Q In your column of June 5, your source sought to dissuade the letter writer from setting up a personal foundation that he could use to convey financial gifts to his church or other recipients. But why not use a gift fund, such as the Fidelity Charitable Gift Fund? There are no start-up legal or accounting fees. All administrative services are provided by the fund. You also get a tax benefit. We have used the Fidelity fund for two years and are extremely pleased.
M.J. and R.R., via e-mail
A You raise a good point. The Fidelity Charitable Gift Fund can be reached at 800-682-4438. The fund has assets of $1.2 billion. The fund, however, requires a minimum initial contribution of $10,000, which may be more than some people can afford. But according to a Fidelity spokesman, some folks pool their resources with friends or relatives to get to the required amount. Vanguard also has a gift fund, the Vanguard Charitable Endowment Program, at 888-383-4483. Their initial contribution must be at least $25,000. With either fund, you can provide gifts to the recipients of your choice. Fidelity has a listing of some 750,000 potential recipient organizations, Vanguard, about 500,000 organizations, according to spokespersons.
Q 401(k) plans have become very popular. But what about insurance protection on these plans, such as FDIC insurance for bank accounts? Are not 401(k) plans basically uninsured? Most people have no idea that their retirement plans are on the "edge" if the economy goes haywire.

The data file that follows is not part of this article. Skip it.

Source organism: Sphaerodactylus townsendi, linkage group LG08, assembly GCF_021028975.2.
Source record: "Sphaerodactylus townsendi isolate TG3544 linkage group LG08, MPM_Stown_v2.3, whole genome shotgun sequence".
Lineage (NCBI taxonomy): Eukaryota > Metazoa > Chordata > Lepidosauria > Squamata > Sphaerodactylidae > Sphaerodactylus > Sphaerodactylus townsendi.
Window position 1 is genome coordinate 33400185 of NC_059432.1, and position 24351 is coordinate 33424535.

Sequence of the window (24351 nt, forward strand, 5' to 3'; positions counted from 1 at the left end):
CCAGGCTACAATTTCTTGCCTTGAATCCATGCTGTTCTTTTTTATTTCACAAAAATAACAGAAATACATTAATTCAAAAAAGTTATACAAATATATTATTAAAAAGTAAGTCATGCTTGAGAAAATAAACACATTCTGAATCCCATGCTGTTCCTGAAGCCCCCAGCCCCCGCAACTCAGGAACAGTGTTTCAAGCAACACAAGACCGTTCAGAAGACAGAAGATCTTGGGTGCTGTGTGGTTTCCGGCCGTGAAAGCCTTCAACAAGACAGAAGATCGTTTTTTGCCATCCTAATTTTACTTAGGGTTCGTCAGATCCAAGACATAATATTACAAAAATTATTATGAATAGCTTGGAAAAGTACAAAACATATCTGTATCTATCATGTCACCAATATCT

Name withheld, via e-mail
A Mutual funds in a 401(k) plan are not generally insured, although some specific products within a fund may carry some protection, such as Treasury securities in a US government bond fund. Stock and non-government bond funds are not insured against market losses. Still, only a handful of mutual funds have collapsed since World War II, says the Investment Company Institute. Floundering funds are usually absorbed by a more successful one within the same fund family. When funds are closed - that is, funds which have no sibling funds to be merged into, or funds with few assets left - the fund company will liquidate all securities and distribute the remaining assets to shareholders. Also, assets within a mutual fund are usually held by a third party, such as a bank. So the risk of graft is minimal.
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